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Scientists seek treaty to save famous space places

Apollo 11 landing site
Apollo 11 astronaut Buzz Aldrin sets up scientific experiments on the surface of the moon during the historic 1969 mission. (NASA Photo / Neil Armstrong)

What’s the best way to preserve the Apollo footprints on the moon, the Face on Mars, or the mysterious “white spots” on the dwarf planet Ceres? A pair of researchers argue that there ought to be an international treaty.

They say the Antarctic Treaty, which sets aside that icy continent and its mineral resources as a natural preserve, could serve as a model for what they call the Exogeoconservation Treaty.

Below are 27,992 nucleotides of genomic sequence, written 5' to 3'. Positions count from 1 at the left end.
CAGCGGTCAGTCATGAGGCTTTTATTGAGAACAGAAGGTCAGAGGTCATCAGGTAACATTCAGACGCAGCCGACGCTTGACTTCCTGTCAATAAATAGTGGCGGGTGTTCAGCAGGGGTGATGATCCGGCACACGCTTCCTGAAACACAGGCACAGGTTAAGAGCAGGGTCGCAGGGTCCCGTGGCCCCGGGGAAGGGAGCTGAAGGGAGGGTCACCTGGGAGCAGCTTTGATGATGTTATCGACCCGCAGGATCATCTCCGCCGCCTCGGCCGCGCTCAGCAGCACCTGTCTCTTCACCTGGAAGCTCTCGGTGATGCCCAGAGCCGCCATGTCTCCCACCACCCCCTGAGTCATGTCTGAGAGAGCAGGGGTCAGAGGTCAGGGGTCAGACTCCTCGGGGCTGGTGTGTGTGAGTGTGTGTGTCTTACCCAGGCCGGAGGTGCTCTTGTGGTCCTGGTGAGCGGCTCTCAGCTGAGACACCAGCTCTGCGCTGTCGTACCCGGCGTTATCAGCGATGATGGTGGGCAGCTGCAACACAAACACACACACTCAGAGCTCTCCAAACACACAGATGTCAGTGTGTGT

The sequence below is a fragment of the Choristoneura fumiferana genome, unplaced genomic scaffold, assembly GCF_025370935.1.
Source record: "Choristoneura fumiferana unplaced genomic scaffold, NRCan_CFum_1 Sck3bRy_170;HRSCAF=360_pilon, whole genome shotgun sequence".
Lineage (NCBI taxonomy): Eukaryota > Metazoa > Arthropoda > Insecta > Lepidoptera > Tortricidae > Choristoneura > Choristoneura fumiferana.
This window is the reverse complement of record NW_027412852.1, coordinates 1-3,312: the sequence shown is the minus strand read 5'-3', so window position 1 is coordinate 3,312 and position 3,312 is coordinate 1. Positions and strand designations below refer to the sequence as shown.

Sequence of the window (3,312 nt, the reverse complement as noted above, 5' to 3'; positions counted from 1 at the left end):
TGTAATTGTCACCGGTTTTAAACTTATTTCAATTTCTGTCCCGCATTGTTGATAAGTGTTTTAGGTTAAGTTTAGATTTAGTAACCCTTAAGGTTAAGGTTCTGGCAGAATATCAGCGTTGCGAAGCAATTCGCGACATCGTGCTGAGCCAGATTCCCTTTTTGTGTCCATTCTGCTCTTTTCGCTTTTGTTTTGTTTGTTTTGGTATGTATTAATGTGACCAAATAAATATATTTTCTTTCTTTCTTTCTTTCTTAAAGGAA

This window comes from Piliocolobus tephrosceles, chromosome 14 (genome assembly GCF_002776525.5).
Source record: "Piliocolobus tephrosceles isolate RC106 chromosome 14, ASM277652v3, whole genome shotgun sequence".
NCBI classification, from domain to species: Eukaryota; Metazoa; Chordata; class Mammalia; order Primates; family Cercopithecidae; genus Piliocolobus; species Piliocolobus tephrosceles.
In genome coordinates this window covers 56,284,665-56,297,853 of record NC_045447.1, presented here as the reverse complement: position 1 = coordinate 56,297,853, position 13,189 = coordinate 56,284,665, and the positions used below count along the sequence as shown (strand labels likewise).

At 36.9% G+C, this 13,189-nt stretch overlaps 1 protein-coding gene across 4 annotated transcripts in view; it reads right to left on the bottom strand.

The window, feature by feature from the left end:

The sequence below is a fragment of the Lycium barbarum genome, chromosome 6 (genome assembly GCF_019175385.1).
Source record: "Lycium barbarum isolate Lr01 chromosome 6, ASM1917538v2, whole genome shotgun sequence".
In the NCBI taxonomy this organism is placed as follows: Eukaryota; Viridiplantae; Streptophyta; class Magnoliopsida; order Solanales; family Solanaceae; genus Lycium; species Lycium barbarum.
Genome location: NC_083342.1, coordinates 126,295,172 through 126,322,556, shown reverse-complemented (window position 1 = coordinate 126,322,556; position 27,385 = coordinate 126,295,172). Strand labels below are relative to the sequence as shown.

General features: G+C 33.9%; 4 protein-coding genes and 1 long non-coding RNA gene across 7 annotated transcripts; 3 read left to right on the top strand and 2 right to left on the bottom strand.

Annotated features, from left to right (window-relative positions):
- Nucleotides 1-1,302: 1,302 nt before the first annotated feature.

“It is better if we do it ahead of the interest in space rather than after the fact,” Jack Matthews, a geologist at Memorial University of Newfoundland, told GeekWire on Sunday.

But an expert on space law said the prospects for such a treaty are dim, particularly in light of rising interest in commercial activities on the moon.

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By Alan Boyle

Mastermind of Cosmic Log, contributing editor at GeekWire, author of "The Case for Pluto: How a Little Planet Made a Big Difference," president of the Council for the Advancement of Science Writing. Check out "About Alan Boyle" for more fun facts.

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